As a real Capt Bandy, I discovered the books a couple of years ago. I found a great deal to laugh about, and a great deal to squirm about. As much as I wanted to share my discovery with my fellow officers in the mess, I didn't dare, as I thought that they may have found too many comparisons!!!!

What a loss.
Posted by: Steve Dunkley Posted on: 15. Feb 2004 at 22:59
As a individual always fascinated by aviation, it was the picture on the front of a paperback book (probably in a W H Smith somewhere) that made me buy my first Bandy volume more than 25 years ago. Fortuitously it was the the first volume in the series and I remember how surprised I was when, expecting a hopefully readable story of the RFC, I found myself reading the funniest book of my life. I immediately searched for the other volumes and found the next two. My searches for the remainder were thwarted by claims of "out of print". Then came the internet and I have now read everything up to Me So Far. God Bless you, Donald, for making me laugh, for creating characters for whose loss I have felt more grief than many a real person. My belated, but sincere, sympathy to your family. May you rest in peace disturbed only by laughter from those who continue to read your books.
Posted by: Gavin McDougald Posted on: 06. Jan 2004 at 16:40
I’ve often wondered if it is an indictment on me, or a testament to him that one of the seminal influences of my life has been Donald Jack.

I read his books as a child and have re-read them umpteen times since. In fact I invariably carry a copy of one his books in my car for the inevitability of being left frustrated waiting for one thing or another with nothing to do. His work has become my mind’s ultimate pacifier.

Usually the writers who influence folks are the great philosophers and humanists. But for my sensibilities, Donald Jack was both of these things. His view on the ludicrous endeavour that is war holds as true today as it did when he first put pen to paper. As does his portrait of ordinary people being caught up  - and sometimes swept away – by great events.

His passing saddens me, but his legacy is I  - and many more like me - will be able to enjoy their lives just a little bit more.

What more could a man ask for.
Posted by: Terry Lyttle Posted on: 26. Dec 2003 at 05:14
darn!  I have been looking for a site covering Donals Jack, and when I find it, he's gone!  I wanted to send him a letter of thanks for the years of laughs that he has provided me.  I also spent some of my cash supplying Bandy to people in my enthusiasm for his writing; spreading the word, you might say.  The copies that I have kept in my possession are truly dog-eared, so I am glad that they are being reissued.

I would like to offer my condolences to Mr. Jack's family, their loss is certainly shared by his fans.
Posted by: Zoltan Beldi Posted on: 31. Oct 2003 at 07:12
As with others, I have probably contributed three libraries worth of Donald Jack's books to others in order to share the humour and pleasure of his writing. I have travelled to out of the way places and visited second hand bookshops hoping to be able to replenish my stocks of any of his books. It was quite a shock to find myself buying my own books!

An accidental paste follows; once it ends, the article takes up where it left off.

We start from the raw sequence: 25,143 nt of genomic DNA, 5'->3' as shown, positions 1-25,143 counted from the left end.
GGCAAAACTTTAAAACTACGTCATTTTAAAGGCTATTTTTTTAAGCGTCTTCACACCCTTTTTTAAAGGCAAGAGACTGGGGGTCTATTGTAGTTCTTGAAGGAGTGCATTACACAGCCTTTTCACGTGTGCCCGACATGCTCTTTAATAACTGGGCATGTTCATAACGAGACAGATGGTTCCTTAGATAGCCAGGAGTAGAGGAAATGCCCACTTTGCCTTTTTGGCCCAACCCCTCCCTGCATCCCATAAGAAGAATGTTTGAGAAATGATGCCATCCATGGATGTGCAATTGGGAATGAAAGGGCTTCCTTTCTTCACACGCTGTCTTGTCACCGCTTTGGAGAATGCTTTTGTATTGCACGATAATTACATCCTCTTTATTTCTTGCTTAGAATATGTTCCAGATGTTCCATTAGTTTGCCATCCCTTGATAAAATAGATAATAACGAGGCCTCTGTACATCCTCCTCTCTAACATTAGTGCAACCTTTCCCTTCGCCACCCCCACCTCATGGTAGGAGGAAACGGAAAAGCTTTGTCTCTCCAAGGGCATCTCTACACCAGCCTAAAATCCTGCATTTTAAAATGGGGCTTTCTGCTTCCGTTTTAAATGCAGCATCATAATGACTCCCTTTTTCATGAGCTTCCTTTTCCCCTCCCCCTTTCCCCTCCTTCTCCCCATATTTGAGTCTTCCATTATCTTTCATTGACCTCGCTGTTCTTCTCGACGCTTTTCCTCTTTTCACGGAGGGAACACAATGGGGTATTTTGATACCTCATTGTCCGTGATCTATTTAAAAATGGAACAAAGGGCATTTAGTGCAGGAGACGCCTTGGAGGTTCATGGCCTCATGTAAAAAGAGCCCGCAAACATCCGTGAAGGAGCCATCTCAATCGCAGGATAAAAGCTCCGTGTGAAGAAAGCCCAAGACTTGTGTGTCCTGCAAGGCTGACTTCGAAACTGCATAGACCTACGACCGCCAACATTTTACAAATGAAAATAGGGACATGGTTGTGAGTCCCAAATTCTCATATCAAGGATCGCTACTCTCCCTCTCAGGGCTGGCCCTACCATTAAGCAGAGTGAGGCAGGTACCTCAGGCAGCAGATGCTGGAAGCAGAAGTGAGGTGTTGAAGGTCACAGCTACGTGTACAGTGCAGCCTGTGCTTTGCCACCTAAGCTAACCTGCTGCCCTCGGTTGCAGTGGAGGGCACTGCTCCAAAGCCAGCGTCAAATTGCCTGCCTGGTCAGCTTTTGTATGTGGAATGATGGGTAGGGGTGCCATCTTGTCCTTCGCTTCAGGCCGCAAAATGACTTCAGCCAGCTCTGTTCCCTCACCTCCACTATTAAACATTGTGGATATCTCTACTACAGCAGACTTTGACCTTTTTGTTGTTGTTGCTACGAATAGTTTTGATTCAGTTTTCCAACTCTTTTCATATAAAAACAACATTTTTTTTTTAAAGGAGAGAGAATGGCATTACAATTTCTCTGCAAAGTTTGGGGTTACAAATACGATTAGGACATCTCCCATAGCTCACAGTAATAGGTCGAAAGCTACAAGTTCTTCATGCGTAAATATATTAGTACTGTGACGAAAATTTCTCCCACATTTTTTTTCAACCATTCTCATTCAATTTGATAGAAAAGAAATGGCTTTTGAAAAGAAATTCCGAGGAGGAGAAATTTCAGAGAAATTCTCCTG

I'm afraid I'm one of those people who can't believe Bandy wasn't real. Recently, we drove through France pasing through Amiens and Villers-Brittoneux  and couldn't help thinking that Bandy was riding his bicycle through this part of the country and how hard it must have been.
Like others on this forum, I too have been changed by DJ and Douglas Adams.
Posted by: Kit Hildreth Posted on: 28. Oct 2003 at 00:27
Have been on my umpteen re-read of my dog-eared Bandys of late and, while surfing the net on Bill Gates' face decided to drop in and see if Bart's latest escapade: reducing Stalin to gibbering idiocy/extreme apoplexy was ready yet. SO SAD to hear Don has gone! Having had several strokes myself, I can only hope it was quick for him.  Wouldn't like to revisit my own rehab on anybody.
Still 78 is not a bad age to go to the big Jamjahr in the sky.
When all is said and done, even after 20odd years, Don's divine description of English plumbing and it's impact on an unsuspecting Canuck never  fails  to leave me guffawing, spluttering and choking while drawing looks of utter incredulity from nearest and dearest! Who once had the brazen effrontary to suggest I was Bart in disguise minus those elegant equine features...bloody cheek! To suggest my not having the equine features I mean..

Now I find there was more than an element of our hero in his "inventor" from his affectionate obituaries!   Let us hope that enough manuscript was left to bring out Volume Nine.  Oddly though, I found Hitler-v-me was better 2nd time around than the first.  The only Bandy tome I have, not fit only for the Book rehab centre!

Glad to see there are other  Hitchhiker fans out there too. Well, they put that on the boob tube; Bandy's turn! I shall send a copy of Volume 1 to Auntie BEEB with the suggestion. Check out Tom Sharpe as well lads an lasses!

Now, finding a suitable thoroughbred with just the precise braying tone and hearing impairment voice qualities to bring our hero to life... not to mention the apoplectic top brass...fully prepped for immediate transport to the funny house...after a mere ten minutes of untramelled Bandyitis!